Guidelines presented by the IOM [2] for the prevention of insufficient GWG or excessive GWG demonstrate the importance of knowing and acting on the risk factors that determine women's nutritional status and pre-pregnancy BMI. It is understood as necessary to assess the individual factors and also the environmental factors that influence weight gain in this period.

The influence of individual factors on GWG, especially on excessive GWG, such as inadequate diet and physical inactivity, is already consolidated in the literature[3, 8, 9]. However, environmental factors have an impact on inappropriate food choices and sedentary lifestyle, and both individually and in combination these factors favor insufficient GWG or excessive GWG and consequent maternal and neonatal health problems [10, 11].

The impact of the characteristics of the community food environment on the health of populations has been analyzed in several studies [11, 12]. Aspects of the built and social environment, including the socioeconomic characteristics of the neighborhood, the availability and accessibility of healthy foods and adequate spaces for physical activity (PA) have been widely associated with the obesity epidemic in the general population in several countries [13,14,15].

The influence of the built environment (constituted by the physical aspects of the environment that was built or modified by humans) and the social environment (socioeconomic composition and individual and collective living conditions in the neighborhoods), in determining behaviors, such as food choices and physical activity practice has been the focus of studies that have shown the association of the environmental context with the prevalence of overweight and obesity in the general population [16, 17]. Due to the similarity of the outcomes, it is necessary to consider that such behaviors can also impact GWG [10], thus, knowing the repercussions of environmental factors could guide more effective local interventions.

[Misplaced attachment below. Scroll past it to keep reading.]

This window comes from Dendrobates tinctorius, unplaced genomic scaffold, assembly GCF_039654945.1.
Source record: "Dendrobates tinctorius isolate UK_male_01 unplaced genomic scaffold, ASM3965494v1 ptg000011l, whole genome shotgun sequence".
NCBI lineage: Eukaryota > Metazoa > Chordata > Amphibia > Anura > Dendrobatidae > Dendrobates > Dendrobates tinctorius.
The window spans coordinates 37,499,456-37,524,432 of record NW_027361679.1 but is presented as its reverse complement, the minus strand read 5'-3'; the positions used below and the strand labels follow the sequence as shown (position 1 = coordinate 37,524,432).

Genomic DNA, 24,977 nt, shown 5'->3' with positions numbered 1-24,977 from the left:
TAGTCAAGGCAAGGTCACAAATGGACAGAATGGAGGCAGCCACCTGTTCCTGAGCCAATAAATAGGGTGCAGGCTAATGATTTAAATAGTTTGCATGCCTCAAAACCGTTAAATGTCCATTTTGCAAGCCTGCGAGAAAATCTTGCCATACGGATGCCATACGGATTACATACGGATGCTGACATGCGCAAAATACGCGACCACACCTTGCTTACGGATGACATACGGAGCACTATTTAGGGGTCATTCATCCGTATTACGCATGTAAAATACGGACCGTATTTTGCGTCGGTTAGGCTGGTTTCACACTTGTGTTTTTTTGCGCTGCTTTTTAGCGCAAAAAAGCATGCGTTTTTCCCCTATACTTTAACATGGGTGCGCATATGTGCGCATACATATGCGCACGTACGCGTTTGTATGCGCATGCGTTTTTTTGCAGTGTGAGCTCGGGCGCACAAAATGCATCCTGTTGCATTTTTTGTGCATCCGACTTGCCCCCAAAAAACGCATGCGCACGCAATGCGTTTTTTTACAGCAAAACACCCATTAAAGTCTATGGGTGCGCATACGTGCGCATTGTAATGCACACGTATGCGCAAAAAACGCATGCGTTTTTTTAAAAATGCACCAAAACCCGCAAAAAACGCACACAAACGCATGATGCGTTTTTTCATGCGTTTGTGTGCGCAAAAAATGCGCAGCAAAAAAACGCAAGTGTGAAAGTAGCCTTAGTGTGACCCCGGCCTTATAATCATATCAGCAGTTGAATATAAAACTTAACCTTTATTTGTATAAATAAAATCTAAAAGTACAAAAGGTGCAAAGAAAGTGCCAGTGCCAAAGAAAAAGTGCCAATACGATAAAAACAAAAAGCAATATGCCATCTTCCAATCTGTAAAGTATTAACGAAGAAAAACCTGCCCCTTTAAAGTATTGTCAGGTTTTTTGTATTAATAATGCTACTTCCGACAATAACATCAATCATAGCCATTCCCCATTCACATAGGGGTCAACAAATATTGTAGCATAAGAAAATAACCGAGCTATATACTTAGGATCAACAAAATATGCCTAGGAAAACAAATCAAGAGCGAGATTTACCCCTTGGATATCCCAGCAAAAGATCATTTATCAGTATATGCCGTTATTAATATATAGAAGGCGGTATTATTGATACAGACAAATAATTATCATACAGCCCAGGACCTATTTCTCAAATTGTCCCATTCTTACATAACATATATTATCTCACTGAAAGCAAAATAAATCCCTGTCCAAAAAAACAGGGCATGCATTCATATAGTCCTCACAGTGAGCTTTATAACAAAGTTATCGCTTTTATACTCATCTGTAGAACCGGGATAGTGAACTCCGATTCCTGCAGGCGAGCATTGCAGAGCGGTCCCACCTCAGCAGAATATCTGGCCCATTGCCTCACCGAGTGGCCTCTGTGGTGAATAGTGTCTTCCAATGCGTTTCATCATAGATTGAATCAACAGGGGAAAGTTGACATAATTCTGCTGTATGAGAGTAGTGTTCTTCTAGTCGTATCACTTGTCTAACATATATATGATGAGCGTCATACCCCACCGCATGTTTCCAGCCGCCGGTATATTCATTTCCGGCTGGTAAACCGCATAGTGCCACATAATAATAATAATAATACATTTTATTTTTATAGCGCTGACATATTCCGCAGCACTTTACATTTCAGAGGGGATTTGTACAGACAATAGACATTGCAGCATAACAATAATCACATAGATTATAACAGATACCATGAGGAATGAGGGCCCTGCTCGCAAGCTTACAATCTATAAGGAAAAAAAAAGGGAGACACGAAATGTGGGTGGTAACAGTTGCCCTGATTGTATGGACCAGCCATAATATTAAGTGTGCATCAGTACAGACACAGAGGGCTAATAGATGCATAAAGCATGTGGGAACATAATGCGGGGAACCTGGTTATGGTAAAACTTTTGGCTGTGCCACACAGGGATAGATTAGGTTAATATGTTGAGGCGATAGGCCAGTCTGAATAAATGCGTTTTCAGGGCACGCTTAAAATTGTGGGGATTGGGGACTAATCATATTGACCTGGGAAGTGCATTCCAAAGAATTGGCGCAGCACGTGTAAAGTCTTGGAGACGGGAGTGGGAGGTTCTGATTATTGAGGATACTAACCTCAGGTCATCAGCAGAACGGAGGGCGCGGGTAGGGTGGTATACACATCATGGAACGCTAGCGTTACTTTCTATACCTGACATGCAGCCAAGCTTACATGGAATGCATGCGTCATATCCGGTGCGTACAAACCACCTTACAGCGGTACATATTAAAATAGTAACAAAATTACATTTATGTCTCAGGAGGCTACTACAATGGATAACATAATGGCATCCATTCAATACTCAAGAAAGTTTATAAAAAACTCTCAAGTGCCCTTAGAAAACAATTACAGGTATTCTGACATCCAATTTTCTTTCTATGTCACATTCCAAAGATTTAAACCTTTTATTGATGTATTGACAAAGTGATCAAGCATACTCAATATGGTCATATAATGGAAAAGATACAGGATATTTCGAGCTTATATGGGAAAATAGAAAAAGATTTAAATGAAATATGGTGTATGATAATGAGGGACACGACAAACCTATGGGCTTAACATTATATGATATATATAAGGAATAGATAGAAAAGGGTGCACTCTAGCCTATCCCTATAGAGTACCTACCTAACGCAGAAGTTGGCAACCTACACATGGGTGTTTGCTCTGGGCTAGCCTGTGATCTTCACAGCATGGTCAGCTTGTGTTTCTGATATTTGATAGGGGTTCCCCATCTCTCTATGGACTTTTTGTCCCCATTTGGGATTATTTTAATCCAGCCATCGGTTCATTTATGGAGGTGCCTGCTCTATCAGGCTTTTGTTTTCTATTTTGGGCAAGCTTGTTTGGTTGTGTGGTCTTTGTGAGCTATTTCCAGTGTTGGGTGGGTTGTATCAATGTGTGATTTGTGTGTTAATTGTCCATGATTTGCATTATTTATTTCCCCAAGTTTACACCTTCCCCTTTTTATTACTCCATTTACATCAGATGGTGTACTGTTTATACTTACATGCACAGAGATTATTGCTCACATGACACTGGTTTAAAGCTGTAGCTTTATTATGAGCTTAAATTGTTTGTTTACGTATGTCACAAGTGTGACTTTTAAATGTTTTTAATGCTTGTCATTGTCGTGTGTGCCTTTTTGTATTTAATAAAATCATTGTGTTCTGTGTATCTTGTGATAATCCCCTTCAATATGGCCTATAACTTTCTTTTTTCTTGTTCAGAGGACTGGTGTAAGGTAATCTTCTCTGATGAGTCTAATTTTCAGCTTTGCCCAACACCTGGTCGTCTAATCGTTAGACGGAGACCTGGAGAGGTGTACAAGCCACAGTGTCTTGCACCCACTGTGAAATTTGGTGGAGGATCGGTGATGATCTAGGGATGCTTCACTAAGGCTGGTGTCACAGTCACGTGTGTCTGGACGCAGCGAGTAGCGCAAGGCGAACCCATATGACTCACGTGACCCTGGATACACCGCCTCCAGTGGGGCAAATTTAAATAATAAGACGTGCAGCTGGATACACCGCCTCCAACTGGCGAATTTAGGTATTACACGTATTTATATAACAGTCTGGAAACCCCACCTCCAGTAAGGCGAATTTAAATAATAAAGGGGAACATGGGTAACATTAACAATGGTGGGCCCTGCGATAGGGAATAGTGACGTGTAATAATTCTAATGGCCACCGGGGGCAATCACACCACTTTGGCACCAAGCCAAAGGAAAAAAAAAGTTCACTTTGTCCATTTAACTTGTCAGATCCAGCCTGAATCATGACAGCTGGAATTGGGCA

Considering the importance of adequate GWG for the pregnant woman and the foetus and, also, the increase in excess weight in the Brazilian population, including among women of reproductive age. In addition, the scarcity of national studies that consider the influence of the built environment and social status, the objective of this study was to analyze the individual and environmental factors associated with GWG.

Methods

Design, study location and period

This is a retrospective cohort, developed with data from the survey “Born in Belo Horizonte: Survey on childbirth and birth”, carried out in 11 maternity hospitals in Belo Horizonte, Minas Gerais(MG), 7 with public care and 4 with private care [18].

The study “Born in Belo Horizonte: Survey on childbirth and birth” adopted the same criteria as the “National Survey: Survey on Childbirth and Birth in Brazil. The research "Born in Brazil: Survey on childbirth and birth" aimed to describe the incidence of caesarean section and examine the consequences on the health of women and new-borns (NB), investigate the relationship between excess caesarean sections, premature delivery and low birth weight and verify the relationship between excess caesarean sections and the use of technical procedures after birth [18].

This study included all women admitted to the maternity hospitals selected at the time of delivery, who had a single pregnancy, adults, residents of Belo Horizonte or Contagem (MG) and who had data on weight and height (necessary for calculating pre-pregnancy BMI). The final sample consisted of 506 mothers.

Study protocol

The information came from face-to-face interviews, performed by trained nurses, at least 6 h and maximal 24 h after delivery [18], from November 2011 to March 2013. Data from maternal records were also used. More information on the sample design is detailed in other publications [19, 20].

It is noteworthy that the difference in temporality between the years of data collection and the analysis of this proposal will not compromise the results, since it is believed that there was no temporal dissociation in the environmental variables (analyzed in relation to the temporal relationship of the time) and in the buffers design during the study period.